TV journalists won’t be happy with this, of course, but it’s hard to see a principled basis for objecting.
Especially since the MSM has had a reputation for ambushing anyone whose ideology they disagree with for decades; I recall reading articles that some Nixon era officials refused to go on TV interviews unless they were live. A few years before establishment liberal fossil Mike Wallace passed away at age 93, Quin Hillyer of the American Spectator described “the first time Mike Wallace had ever apologized to an elected official on air on 60 Minutes. For all I know, it still might be the only time. And 15 years later, in this age of Obama when the establishment media is hostile to conservatives, the episode still can teach lessons about how to fight back with the truth.”
In 1993, Hillyer was the press secretary for Rep. Bob Livingston (R-LA), when he and other Livingston aides got word that the congressman was in 60 Minutes’ crosshairs for what could prove to be a fatal hit piece:
A Republican congressman was in the show’s sights—oddly enough, not for being too heartless, but for supposedly pandering to touchy-feely animal rights extremists. And the producer was demanding an on-camera interview with Livingston.
I drew on my experience as a research assistant for a widely used text on journalistic ethics, The Virtuous Journalist by Stephen Klaidman and Tom Beauchamp, in which CBS News and 60 Minutes had been used in several case studies of what not to do. I advised Livingston that he should demand the right to have our own camera tape any interview ourselves, so we could have irrefutable evidence if the show unfairly spliced several interview segments together, out of context, to make him look bad. Livingston declined. He had nothing to hide, he said. Tell the producer he would gladly do the interview— as long as it was aired either live or entirely unedited. Pre-taped and edited, no. Live or fulllength, fine.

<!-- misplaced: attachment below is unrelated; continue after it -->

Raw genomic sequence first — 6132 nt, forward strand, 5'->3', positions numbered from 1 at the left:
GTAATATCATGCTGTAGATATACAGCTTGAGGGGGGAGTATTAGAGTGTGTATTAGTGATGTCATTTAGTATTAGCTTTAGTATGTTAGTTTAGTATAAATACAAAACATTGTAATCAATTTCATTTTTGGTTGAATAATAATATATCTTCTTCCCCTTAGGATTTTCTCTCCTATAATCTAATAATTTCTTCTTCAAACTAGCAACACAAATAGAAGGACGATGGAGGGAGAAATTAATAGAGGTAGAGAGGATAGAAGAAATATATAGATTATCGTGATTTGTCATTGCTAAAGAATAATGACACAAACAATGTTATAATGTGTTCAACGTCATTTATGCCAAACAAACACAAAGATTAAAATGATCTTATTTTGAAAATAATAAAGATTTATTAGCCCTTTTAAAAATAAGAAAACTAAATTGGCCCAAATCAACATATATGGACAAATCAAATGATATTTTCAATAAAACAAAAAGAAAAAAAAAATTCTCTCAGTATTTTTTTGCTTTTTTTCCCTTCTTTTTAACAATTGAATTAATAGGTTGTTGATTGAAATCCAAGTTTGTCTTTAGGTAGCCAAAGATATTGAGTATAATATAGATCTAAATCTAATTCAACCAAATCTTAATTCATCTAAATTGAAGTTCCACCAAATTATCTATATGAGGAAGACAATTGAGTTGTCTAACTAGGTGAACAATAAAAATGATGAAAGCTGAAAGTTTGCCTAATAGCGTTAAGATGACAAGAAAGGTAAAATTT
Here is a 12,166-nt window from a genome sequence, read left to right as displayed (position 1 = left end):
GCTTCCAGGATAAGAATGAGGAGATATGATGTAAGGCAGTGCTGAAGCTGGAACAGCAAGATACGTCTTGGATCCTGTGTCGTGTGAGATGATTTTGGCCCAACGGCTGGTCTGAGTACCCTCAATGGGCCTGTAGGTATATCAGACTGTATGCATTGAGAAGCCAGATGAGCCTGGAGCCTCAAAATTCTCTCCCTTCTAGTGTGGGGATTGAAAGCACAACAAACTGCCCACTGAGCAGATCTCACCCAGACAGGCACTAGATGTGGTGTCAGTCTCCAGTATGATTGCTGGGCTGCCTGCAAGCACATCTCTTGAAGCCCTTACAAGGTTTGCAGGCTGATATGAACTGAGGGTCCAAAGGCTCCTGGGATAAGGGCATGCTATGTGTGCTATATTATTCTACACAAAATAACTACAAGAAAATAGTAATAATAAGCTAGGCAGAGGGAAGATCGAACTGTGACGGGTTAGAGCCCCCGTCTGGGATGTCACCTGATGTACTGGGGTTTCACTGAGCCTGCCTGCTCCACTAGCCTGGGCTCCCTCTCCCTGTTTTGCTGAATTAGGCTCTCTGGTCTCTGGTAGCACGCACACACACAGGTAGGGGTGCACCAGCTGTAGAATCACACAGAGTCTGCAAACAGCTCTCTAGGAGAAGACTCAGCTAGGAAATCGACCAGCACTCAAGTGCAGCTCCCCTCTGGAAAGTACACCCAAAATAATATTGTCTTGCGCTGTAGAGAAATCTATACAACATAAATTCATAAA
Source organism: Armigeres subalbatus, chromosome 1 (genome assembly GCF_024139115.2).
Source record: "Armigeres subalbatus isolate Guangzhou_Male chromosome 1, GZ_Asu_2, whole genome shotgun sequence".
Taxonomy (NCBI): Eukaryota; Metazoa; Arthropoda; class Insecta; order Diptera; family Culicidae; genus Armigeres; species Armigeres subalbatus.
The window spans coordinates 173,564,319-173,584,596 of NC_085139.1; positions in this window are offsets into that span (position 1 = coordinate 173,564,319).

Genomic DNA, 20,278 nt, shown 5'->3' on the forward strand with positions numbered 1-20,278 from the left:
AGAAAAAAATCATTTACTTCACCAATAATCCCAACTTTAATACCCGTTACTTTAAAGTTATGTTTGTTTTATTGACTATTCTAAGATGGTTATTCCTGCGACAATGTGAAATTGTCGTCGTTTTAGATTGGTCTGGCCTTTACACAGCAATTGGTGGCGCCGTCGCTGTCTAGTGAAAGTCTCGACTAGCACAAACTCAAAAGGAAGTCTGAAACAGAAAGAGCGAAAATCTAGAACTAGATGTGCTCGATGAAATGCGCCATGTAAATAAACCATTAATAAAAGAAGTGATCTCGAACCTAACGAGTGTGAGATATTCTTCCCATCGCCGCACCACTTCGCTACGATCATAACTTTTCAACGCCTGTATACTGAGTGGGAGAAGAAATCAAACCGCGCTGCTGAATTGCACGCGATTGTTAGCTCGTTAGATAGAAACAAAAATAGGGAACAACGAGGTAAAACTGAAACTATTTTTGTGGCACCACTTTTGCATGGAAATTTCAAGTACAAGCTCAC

I called the producer back with our terms. She laughed nastily. She said I’d regret it.
They didn’t — read the whole thing.
Of course, 60 Minutes would descend even further, until Dan Rather permanently destroyed the show’s reputation with Rathergate and faked documents. And nowadays, NBC has picked up the mantle of ransom note editing and run with it big time:
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Beleaguered former NBC chief Jeff Zucker, now the beleaguered chief of CNN, declares “We continue to have complete confidence” in Fareed Zakaria despite multiple media outlets on both sides of the aisle declaring him a plagiarist.
And why not? When it comes to the MSM, he’s seen — and likely allowed, tacitly or explicitly — far worse crimes.
But at least these days, as Megan McArdle notes, there are tools for those whom the MSM would demonize, to fight back.
Related: After decrying Gary Hart’s infamous “Monkey Business” implosion in 1987, and the usual Chappaquiddick-esque wistful flashbacks of the leftwing glories that could have been, Matt Bai of the New York Times finally gets his suspect, nearly 30 years later: the person who blew the whistle on Hart. Punish the heretic, bring her to justice, no matter how long it takes, Matt!
(H/T: Kathy Shaidle.)